COVID-19 Serbia Update

E-Signature in Serbia

This article provides a general legal overview of the applicable laws and use cases pertaining to electronic signatures in Serbia.

Legal framework

In the Republic of Serbia, electronic signatures are regulated by the Law on Electronic Document, Electronic Identification and Trust Services in Electronic Business (Serbian Zakon o elektronskom dokumentu, elektronskoj identifikaciji i uslugama od poverenja u elektronskom poslovanju; “Law”).

The Law, which defines three types of electronic signatures (“simple” electronic signature, advanced electronic signature and qualified electronic signature), provides that an electronic signature shall not be denied legal effect and admissibility as evidence in legal proceedings solely on the grounds that it is in an electronic form or does not meet the requirements of a qualified electronic signature, which is explicitly given the same legal effect as a handwritten signature.

In terms of evidentiary value, in case of a “simple” electronic signature and an advanced electronic signature, a burden of proof for proving the authenticity of the electronic signature lies with a person claiming its authenticity. In case of a qualified electronic signature, its authenticity is presumed.

When are electronic signatures allowed?

The Law specifically confirms that an electronic form of a document shall be deemed equivalent to its written form, provided that the data in an electronic form is accessible and suitable for subsequent reference.

Use cases where electronic signatures are typically allowed:[1]

  • commercial agreements and documents, including NDAs, LOIs, purchase orders, order confirmations, invoices, sales agreements, distribution agreements, service agreements, loan agreements, lease agreements;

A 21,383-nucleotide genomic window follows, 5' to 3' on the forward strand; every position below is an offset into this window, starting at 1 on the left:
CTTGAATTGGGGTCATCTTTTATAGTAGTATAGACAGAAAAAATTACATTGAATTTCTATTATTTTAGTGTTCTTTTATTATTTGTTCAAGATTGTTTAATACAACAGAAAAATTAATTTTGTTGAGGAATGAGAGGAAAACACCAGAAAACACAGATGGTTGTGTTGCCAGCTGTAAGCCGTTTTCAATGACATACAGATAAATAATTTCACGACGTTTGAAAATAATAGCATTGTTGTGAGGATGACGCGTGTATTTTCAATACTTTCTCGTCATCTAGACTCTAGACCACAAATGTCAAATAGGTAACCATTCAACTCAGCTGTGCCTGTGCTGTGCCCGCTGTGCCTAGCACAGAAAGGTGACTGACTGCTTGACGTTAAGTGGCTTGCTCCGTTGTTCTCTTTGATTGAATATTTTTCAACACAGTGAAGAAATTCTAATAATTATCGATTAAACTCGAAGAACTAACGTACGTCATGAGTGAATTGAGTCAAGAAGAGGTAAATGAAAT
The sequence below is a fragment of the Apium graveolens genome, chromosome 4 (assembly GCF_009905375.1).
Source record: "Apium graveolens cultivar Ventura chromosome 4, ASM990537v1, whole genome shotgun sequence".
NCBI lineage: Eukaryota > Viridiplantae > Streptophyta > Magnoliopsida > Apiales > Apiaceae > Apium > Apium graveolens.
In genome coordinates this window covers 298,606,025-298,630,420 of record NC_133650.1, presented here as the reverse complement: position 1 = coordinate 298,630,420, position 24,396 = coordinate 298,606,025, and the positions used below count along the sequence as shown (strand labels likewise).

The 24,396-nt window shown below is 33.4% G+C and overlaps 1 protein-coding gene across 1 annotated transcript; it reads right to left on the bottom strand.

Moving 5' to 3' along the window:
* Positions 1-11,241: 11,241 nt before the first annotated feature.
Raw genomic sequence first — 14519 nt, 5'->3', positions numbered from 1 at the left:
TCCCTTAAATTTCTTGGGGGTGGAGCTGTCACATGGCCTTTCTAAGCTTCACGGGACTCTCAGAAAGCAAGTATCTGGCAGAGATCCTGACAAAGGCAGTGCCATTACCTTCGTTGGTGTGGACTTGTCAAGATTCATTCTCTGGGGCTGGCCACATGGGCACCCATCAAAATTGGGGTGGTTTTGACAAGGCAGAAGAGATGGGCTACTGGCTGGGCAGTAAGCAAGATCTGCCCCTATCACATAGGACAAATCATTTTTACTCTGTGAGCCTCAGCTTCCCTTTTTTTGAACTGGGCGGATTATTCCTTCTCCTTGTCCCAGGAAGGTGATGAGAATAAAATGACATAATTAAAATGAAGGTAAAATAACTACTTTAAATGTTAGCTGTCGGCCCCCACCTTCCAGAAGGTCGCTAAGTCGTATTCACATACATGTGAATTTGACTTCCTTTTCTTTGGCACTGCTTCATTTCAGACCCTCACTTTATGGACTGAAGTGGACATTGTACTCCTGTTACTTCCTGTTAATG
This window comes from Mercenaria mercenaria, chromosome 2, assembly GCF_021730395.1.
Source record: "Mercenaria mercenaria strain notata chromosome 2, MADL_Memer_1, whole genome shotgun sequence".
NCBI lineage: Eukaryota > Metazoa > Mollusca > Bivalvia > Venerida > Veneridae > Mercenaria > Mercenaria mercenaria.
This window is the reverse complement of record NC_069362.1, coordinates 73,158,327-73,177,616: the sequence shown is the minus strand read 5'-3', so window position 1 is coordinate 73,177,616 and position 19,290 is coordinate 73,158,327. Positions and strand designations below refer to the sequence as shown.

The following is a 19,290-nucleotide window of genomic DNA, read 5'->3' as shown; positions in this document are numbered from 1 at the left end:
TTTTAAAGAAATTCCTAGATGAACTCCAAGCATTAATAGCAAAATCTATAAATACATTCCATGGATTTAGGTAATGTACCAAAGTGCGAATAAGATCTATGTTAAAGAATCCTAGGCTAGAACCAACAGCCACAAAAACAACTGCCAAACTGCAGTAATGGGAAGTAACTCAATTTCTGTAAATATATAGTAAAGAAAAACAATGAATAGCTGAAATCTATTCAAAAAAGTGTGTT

• consumer agreements, including agreements for purchase of goods and services, consumer loan agreements, lease agreements;
  • intangible property agreements, including license agreements; and
  • HR documents, including employment contracts, NDAs and notices of termination.

A qualified electronic signature is specifically required for signing documentation related to the Serbian Business Registers Agency, e.g. for the submission of the registration form for incorporation of the company, registration of an ultimate beneficial owner or submitting annual financial statements.

When are electronic signatures not appropriate?

In certain cases, the Law explicitly excludes the equivalence of an electronic form of a document with a written form. The use of electronic signature is not possible with respect to agreements and other legal transactions where a special regulation provides that the signature of a person/document has to be certified or notarized before a notary public.

Such cases that are accordingly not appropriate for electronic signatures include:

  • legal transactions by which property rights to real estate are transferred or by which some other real right to real estate is established, including mortgage and loan agreements;